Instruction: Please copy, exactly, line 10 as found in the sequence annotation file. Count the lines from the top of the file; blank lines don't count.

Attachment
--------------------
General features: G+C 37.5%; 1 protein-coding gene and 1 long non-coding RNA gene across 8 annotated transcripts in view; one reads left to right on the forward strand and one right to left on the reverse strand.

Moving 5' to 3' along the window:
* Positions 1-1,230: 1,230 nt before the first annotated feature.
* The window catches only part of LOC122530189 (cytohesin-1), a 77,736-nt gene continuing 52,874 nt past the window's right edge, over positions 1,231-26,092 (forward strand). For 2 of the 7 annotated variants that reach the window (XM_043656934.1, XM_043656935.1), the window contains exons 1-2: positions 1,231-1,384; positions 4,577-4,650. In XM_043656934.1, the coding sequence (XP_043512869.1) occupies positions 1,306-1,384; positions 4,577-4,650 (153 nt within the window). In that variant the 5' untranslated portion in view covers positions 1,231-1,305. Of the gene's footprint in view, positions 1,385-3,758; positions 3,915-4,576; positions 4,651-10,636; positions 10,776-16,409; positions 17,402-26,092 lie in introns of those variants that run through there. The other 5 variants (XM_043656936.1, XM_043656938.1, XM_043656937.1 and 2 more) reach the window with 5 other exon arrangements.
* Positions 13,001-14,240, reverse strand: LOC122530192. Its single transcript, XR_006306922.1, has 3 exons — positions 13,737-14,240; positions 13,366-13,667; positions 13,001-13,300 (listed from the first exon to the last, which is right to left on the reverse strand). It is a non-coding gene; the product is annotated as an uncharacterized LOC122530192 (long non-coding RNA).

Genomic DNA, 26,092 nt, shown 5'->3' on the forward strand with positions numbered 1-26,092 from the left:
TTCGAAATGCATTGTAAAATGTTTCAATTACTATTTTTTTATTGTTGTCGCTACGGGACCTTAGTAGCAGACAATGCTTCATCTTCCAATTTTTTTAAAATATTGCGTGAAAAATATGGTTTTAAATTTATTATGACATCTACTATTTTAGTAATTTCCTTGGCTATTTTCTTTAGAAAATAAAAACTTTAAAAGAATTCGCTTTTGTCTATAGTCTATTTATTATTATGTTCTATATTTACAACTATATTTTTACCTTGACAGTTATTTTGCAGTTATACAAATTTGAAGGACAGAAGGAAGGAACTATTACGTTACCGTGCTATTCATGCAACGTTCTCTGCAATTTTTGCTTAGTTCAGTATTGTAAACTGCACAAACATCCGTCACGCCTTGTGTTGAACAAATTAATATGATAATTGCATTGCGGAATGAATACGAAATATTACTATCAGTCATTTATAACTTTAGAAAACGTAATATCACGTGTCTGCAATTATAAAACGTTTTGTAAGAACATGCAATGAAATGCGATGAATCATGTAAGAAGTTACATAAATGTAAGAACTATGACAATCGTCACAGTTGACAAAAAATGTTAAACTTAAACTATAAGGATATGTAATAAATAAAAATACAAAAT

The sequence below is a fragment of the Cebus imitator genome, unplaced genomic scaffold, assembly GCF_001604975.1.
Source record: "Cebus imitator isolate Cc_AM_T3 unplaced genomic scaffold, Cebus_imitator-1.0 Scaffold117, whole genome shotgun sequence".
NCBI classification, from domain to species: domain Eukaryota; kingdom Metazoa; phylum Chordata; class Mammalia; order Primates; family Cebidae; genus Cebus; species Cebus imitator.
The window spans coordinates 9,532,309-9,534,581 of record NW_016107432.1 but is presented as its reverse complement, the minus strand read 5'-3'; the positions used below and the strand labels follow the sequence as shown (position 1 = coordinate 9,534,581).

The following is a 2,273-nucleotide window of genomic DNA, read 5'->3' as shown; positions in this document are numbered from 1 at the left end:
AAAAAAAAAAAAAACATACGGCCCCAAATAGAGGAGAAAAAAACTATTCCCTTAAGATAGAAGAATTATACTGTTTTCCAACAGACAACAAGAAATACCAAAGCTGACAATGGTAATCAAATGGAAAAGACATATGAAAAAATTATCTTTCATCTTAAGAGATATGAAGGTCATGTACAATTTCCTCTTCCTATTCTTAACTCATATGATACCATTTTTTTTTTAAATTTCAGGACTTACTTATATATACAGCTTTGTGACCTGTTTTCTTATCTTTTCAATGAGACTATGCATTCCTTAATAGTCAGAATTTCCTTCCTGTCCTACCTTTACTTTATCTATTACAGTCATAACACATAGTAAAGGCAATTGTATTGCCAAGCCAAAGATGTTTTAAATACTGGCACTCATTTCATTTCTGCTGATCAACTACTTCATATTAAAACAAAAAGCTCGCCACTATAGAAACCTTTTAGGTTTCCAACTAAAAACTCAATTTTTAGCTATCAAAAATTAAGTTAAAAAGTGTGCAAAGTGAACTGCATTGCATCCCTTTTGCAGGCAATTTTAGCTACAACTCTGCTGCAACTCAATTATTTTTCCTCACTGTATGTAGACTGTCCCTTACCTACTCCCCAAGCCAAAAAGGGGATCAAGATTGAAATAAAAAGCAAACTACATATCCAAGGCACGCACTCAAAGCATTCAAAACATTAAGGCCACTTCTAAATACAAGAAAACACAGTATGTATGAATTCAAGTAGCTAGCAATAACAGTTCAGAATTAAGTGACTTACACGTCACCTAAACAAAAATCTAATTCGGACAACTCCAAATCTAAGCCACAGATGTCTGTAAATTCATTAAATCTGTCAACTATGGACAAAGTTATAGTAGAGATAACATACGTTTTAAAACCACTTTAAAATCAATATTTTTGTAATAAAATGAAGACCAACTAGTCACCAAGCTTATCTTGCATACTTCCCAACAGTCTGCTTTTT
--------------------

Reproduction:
NCBI classification, from domain to species: domain Eukaryota; kingdom Metazoa; phylum Chordata; class Mammalia; order Primates; family Cebidae; genus Cebus; species Cebus imitator.